Kickbacks are prohibited. Kickback means a remuneration or payment, by or on behalf of a provider of health care services or items, to any person as an incentive or inducement to refer patients for past or future services or items, when the payment is not tax deductible as an ordinary and necessary expense. Violations are considered patient brokering and is punishable.3
456.0575 Duty to notify patients.—3
(1) Every licensed health care practitioner shall inform each patient, or an individual identified… in person about adverse incidents that result in serious harm to the patient. Notification of outcomes of care that result in harm to the patient under this section does not constitute an acknowledgment of admission of liability, nor can such notifications be introduced as evidence.
(2) Upon request by a patient, before providing nonemergency medical services in a facility licensed… a health care practitioner shall provide, in writing or by electronic means, a good faith estimate of reasonably anticipated charges to treat the patient’s condition at the facility. The health care practitioner shall provide the estimate to the patient within 7 business days after receiving the request and is not required to adjust the estimate for any potential insurance coverage. The health care practitioner shall inform the patient that the patient may contact his or her health insurer or health maintenance organization for additional information concerning cost-sharing responsibilities. The health care practitioner shall provide information to uninsured patients and insured patients for whom the practitioner is not a network provider or preferred provider which discloses the practitioner’s financial assistance policy, including the application process, payment plans, discounts, or other available assistance, and the practitioner’s charity care policy and collection procedures. Such estimate does not preclude the actual charges from exceeding the estimate. Failure to provide the estimate in accordance with this subsection, without good cause, shall result in disciplinary action against the health care practitioner and a daily fine of $500 until the estimate is provided to the patient. The total fine may not exceed $5,000.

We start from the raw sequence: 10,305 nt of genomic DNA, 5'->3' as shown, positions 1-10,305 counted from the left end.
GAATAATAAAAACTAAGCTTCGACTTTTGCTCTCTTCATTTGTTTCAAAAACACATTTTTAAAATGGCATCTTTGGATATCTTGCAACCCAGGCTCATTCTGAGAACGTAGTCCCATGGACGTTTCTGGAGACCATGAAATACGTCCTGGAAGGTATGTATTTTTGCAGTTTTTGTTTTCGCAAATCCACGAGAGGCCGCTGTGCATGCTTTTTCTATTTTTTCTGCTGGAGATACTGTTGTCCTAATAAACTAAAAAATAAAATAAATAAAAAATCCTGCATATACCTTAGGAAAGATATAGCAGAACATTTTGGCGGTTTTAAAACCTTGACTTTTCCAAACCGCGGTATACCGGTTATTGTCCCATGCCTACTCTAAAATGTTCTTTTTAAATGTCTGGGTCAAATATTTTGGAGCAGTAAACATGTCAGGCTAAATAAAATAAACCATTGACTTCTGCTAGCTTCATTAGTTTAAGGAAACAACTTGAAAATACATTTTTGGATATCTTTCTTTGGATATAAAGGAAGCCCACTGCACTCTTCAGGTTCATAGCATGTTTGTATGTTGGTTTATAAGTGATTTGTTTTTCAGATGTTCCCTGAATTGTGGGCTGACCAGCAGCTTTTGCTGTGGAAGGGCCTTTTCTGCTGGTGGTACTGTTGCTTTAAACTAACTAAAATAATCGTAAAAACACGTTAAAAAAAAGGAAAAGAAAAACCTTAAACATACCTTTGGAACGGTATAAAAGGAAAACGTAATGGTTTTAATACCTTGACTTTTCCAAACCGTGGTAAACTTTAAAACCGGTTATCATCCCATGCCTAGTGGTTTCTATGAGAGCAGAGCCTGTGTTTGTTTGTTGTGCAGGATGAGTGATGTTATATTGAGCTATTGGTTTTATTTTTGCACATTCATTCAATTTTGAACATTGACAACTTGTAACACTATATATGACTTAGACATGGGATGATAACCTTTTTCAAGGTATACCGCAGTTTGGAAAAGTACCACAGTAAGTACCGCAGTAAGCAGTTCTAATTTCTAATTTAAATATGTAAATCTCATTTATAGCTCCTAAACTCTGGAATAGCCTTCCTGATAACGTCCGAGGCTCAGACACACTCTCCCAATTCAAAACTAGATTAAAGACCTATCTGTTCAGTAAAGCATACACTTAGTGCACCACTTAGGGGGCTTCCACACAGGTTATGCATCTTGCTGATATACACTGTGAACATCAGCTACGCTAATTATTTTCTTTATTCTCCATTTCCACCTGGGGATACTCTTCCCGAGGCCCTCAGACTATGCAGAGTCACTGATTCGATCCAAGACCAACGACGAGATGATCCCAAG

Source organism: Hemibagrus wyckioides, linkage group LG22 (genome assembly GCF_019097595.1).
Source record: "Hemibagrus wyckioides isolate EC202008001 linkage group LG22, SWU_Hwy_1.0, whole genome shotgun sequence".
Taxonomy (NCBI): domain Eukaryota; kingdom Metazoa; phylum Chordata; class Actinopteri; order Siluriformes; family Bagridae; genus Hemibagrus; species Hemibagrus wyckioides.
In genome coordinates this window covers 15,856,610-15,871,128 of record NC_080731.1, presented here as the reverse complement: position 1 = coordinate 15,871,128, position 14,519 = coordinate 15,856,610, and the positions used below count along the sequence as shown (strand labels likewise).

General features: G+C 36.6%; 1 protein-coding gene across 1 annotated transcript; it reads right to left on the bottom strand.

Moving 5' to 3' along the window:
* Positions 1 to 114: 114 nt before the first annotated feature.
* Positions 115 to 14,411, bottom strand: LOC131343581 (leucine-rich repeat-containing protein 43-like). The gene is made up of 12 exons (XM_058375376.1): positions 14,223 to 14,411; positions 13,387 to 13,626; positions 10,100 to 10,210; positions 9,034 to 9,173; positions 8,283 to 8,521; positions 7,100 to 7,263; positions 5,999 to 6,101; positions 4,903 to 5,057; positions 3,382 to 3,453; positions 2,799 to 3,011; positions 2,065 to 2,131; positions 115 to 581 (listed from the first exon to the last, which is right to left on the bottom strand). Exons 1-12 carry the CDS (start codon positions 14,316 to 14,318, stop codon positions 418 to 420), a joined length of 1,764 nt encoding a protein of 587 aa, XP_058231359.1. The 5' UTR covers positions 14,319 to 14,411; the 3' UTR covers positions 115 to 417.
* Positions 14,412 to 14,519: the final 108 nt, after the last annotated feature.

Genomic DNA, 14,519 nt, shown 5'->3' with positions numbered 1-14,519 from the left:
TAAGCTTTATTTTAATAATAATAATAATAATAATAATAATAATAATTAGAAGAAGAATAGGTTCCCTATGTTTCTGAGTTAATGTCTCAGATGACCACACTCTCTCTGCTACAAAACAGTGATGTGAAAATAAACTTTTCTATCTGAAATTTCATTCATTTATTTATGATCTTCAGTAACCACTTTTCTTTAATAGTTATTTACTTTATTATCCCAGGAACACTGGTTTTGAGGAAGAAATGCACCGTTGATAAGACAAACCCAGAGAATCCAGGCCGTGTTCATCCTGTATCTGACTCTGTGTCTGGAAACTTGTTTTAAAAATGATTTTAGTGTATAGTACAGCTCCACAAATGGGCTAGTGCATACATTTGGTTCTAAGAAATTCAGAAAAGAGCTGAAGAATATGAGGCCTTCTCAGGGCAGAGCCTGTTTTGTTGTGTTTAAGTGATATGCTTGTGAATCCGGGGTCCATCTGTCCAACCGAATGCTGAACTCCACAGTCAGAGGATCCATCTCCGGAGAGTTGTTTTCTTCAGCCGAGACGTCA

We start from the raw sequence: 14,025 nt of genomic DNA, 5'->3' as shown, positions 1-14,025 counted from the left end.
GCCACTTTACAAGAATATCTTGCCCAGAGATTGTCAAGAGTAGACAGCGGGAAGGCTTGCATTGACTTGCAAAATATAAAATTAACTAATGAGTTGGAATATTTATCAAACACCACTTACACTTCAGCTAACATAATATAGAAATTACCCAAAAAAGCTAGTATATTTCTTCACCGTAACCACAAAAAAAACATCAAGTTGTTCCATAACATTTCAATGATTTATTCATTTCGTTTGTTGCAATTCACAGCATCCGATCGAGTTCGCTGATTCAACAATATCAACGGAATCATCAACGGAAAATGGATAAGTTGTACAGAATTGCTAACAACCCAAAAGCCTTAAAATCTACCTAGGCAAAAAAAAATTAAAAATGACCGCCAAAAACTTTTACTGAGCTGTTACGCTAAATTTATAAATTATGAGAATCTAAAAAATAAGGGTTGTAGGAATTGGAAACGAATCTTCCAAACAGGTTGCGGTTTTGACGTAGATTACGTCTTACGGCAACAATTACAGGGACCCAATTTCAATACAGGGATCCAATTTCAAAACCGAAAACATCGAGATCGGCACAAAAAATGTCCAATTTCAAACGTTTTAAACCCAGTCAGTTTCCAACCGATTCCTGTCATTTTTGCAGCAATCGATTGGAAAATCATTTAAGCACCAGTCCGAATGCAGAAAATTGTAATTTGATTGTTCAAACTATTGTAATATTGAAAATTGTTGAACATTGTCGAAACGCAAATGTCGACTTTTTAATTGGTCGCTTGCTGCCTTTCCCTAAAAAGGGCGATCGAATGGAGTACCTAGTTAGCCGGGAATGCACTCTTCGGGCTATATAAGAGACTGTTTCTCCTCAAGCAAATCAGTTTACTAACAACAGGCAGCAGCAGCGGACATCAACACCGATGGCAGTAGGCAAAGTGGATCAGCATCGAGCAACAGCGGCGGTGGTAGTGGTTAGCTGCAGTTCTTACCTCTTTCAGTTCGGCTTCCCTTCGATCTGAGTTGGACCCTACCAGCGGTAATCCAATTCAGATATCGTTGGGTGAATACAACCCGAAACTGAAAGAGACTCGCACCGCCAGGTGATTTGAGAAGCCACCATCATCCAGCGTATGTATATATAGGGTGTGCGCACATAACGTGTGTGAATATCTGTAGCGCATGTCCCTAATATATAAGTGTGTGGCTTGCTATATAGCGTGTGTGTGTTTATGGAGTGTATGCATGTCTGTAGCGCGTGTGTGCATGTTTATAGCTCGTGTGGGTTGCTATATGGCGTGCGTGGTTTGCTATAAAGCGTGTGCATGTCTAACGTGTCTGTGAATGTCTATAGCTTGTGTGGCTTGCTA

456.061 Practitioner disclosure of confidential information; immunity from civil or criminal liability.—3
(1) A practitioner regulated through the Division of Medical Quality Assurance of the department shall not be civilly or criminally liable for the disclosure of otherwise confidential information to a sexual partner or a needle-sharing partner under the following circumstances:
(a) If a patient of the practitioner who has tested positive for human immunodeficiency virus discloses to the practitioner the identity of a sexual partner or a needle-sharing partner;
(b) The practitioner recommends the patient notify the sexual partner or the needle-sharing partner of the positive test and refrain from engaging in sexual or drug activity in a manner likely to transmit the virus and the patient refuses, and the practitioner informs the patient of his or her intent to inform the sexual partner or needle-sharing partner; and
(c) If pursuant to a perceived civil duty or the ethical guidelines of the profession, the practitioner reasonably and in good faith advises the sexual partner or the needle-sharing partner of the patient of the positive test and facts concerning the transmission of the virus.
Sexual misconduct in the practice of a health care profession is prohibited.3
Health care fraud in the practice of a health care profession is prohibited.3